NBAA 2010 - Day 4 highlights

Added on 22 October 2010 by Tim Robinson

Robot bizjet salesmen, the rise of airborne iPAds and a glass-cockpit biplane. TIM ROBINSON reports from the final Day 4 of the NBAA business aviation show.

The massive halls at NBAA

NBAA in the Georgia World Congress Center was contained in two huge halls with some 1,000+ exhibitors. As well as the usual aeronautical companies and manufacturers, booths were also taken by luxury brands such as Jaguar, hoping to tap into the VIP customer market. The luxury interior aspect of this show too, means that exhibitors ranged from airborne HD TV specialists, to carpeting, to bespoke leather merchants for kitting out these business jets. As a contrast to this luxury there was also a presence from aeromedicine and medavac suppliers too. Finally while the halls were looking less busy than the previous two days, a good many people were still around, including senior decision-makers and ceos - a very encouraging sign that deals were still being done.

Honda's Asimo robot performs for the NBAA crowds at HondaJet stand

Can a robot salesman sell a new entry-level jet? The answer if you are Honda, with its spin-off HondaJet, is yes. Honda, which now bills itself as a ‘mobility’ company had brought along biped robot Asimo to draw the crowds at its large stand in the halls. Judging by the reception there are now a fair few more people aware of the HondaJet than before. However, showmanship aside there is a serious point Honda are making - demonstrating its record of expertise in innovation. The HondaJet, an entry-level jet is particularly innovative as it marries a composite fuselage, (with laminar flow nose section), new Honda/GE engines and above-wing engine placement. This configuration, not seen since the German DVFW-614 promises the HondaJet reduced wing drag as well as a quieter cabin. The aircraft, to be produced in the US, is expected to be certificated in the third quarter of 2012.

Cockpit mount (with power) for iPad from Flight Display Systems

Walking around NBAA you could hardly escape from the now ubiquitous Apple iPads, frequently used as prizes to lure potential customers to a stand to drop a business card, or even used as interactive sales aids out on the static line. But the iPad too is now invading the cockpit. One of the biggest product hits of the show has been an iPad arm mount from Flight Display Systems. This provides power to the gadget, is quickly detachable and also allows the user to spin the iPad into landscape or portrait orientation. The iPad has also been embraced by chart and navigation specialists Jeppesen too, who in July this year released a chart ‘app’ for terminal chart - Mobile TC. Highly slick to use on the iPad, this is yet another example of consumer technology crossover into aviation.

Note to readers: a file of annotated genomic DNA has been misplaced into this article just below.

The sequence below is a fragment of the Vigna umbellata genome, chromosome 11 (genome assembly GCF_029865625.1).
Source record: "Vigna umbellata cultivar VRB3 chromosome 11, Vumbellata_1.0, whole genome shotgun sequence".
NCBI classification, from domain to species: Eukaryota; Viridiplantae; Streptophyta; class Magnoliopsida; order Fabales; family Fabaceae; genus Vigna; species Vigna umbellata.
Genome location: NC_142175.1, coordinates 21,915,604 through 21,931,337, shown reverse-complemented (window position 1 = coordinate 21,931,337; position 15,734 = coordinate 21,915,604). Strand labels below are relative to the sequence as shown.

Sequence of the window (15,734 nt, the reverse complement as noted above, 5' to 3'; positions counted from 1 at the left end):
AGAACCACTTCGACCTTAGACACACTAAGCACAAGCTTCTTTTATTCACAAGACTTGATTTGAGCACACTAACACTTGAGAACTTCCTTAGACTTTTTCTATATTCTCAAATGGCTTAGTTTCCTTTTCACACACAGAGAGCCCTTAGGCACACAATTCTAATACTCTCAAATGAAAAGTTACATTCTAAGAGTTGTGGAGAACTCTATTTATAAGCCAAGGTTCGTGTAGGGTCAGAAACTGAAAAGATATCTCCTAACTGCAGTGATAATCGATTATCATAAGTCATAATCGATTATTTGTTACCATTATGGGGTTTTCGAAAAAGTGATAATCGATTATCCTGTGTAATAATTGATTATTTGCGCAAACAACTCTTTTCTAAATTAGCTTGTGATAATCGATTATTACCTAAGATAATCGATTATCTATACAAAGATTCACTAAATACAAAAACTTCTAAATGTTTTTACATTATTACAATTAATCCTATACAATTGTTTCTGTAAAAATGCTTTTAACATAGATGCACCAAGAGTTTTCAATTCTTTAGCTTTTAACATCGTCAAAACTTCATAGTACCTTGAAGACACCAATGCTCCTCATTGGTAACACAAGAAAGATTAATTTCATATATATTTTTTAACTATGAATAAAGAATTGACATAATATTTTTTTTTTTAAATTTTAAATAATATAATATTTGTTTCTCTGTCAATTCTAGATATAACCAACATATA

Scimitar winglets from Aviation Partners

‘No spiriod winglets anytime soon’ - was the message from winglet experts Aviation Partners, who have concluded that an advanced ‘looped’ winglet that has been tested and which may give improved efficiency makes no commercial sense. Aviation Partners argue that the spiroid winglet, which would have to flex forward and back in flight, would be too expensive to produce. However the company is still making updates to its existing product range and at the show was demonstrating its scimitar winglet for Hawker bizjets. This, a “winglet on a winglet” gives a extra half and percent of fuel efficiency, with the entire winglet reducing fuel burn by 8% for the Hawker.

In summary then, this year’s NBAA sees the business aviation community more optimistic than this time last year. While the sector is not fully recovered (and may not for some time), the general consensus around the show was that things have stabilised and that steady growth is now occurring. While airframers are still looking at flat sales, increased flight activity in the past six-to-nine months bodes well for the future and interestingly the retrofit market is doing extremely well. The worst, then seems to be over. Look out for a full analysis and report of NBAA in Aerospace International magazine.

And finally…

Glass cockpit for Waco biplane (Waco Classic)

The world’s first glass-cockpit biplane? Out on the static line was a company that will, for a price, put an IFR-ready glass cockpit in a 1930s Waco Biplane. Waco Classic have already completed three Waco YMF-5Ds with glass-cockpits for customers. While some may consider this vintage aviation sacrilege, this shows that no aircraft is off-limits for an upgrade. Next stop - a Tiger Moth with a HUD?

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